Triglycerides Blood Test Results Explained
A triglycerides blood test is used to measure the levels of triglycerides in the blood. It is commonly called a TG test or a TRIG test. Triglycerides are fats that are found in the bloodstream. They are related to cholesterol because both are lipids. However, while cholesterol is a waxy substance that does not get absorbed, triglycerides are fats and do. A triglycerides test is used to determine whether or not there are higher than normal levels of the three molecule fats in the blood, which can indicate an increased risk for heart disease, as high triglycerides are thought to be a very common cause of atherosclerosis (hardening of the arteries).
Most of the time, a triglycerides blood test is not performed by itself. This is because other measurements need to be taken in order to fully evaluate the risk of heart related conditions. Typically, triglycerides levels are measured during a larger panel of blood work that is known as a lipid panel. This particular blood test measures not just triglycerides, but also the levels of both good and bad cholesterol in the blood. This test is better rounded, and provides an enhanced look at overall heart health and the potential for disease. Even in healthy individuals, a lipid panel is recommended every five years. However, there are some cases where it may be requested more often, such as when risk factors are present. Some risk factors that can necessitate the need for more frequent testing are smoking, obesity, high blood pressure or a family history. As explained in our article, “Elevated Triglycerides in Children – What Could Be a Reason?” there are specific risk factors for children that can necessitate testing at an earlier age than normal. This includes having either parent with high cholesterol or triglycerides or, a family history of heart disease that has occurred early in life (before the age of 55). A triglycerides blood test as part of a full lipid screening may be indicated in children starting at the age of two in these cases.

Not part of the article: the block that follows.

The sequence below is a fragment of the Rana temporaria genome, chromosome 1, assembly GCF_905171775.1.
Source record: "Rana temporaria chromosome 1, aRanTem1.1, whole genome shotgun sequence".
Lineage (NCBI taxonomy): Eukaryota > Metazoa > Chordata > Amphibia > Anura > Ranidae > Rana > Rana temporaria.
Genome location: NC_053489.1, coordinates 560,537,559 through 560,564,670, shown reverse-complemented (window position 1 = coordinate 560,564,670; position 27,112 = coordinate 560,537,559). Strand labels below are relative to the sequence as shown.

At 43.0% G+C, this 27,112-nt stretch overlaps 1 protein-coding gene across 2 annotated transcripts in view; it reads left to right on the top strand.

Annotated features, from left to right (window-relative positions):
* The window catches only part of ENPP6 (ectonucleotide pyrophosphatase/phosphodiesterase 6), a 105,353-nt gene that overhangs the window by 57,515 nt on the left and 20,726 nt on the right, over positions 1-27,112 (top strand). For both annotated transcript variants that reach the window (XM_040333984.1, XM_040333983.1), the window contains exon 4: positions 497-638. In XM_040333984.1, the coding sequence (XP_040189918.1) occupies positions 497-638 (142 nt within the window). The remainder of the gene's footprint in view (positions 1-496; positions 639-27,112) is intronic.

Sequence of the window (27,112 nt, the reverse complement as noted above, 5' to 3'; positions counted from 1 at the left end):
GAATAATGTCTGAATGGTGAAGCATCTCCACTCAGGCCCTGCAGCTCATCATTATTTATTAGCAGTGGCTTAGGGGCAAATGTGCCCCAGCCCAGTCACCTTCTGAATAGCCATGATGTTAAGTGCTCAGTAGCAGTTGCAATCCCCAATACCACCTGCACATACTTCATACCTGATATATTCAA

Having blood drawn to test levels of fats in the blood is no different from any other blood test. It is normally painless with little to no adverse reaction (although some discomfort may occur immediately following the draw). Results are normally discussed with a health care provider to better understand the outcome of the triglycerides blood test, particularly if levels are higher than desirable. The normal range for these blood fats is 150 mg / dL or less. And, results that come in below this amount indicate a normal and healthy amount of triglycerides in the blood. (Note: Normal triglycerides value ranges may vary slightly among different laboratories. Talk to your doctor about the meaning of your specific test results). Anything from 151 mg / dL to 199 mg / dL indicates elevated triglycerides, and a health care provider will likely recommend dietary changes and increased exercise to reduce these numbers and prevent them from getting higher. Levels that are between 200 mg / dL to 499 mg / dL are considered high, and dietary changes and lifestyle changes are immediately required to bring triglycerides down from this level and reduce the risk of a cardiac event relating to them.
If the results of a triglycerides blood test are above 500 mg / dL this indicates a condition known as hypertriglyceridemia, and it can be serious depending on how much above 500 mg / dL the blood fats are. Medications like fibrates or statins may be necessary in cases of hypertriglyceridemia and dietetic changes like drastic reductions in sugars and alcohol are required. Depending on other factors, elevated levels like these can indicate underlying health problems like metabolic syndrome as well as drastically increasing the risk for heart diseases like atherosclerosis. If levels are incredibly high, insulin therapy may be indicated to provide a rapid reduction in triglyceride levels. Conversely but rarely, very low triglycerides may be present signaling about underlying health conditions.
If the results of a triglycerides blood test show that there are more of the fats in the blood than there should be, lifestyle and dietary changes are almost always required. This is especially true in children, where sedentary activities like video games combined with an available abundance of simple sugar laden foods are becoming increasingly more common and can be a recipe for disaster in children when other risk factors are present. The best advice for deciphering the results of blood test come from the doctor who ordered them who can take things like existing medications, health conditions, lifestyle and health and family history into consideration when devising a treatment plan that is perfectly tailored to normalizing triglycerides levels and therefore greatly reducing the risk for heart related illnesses.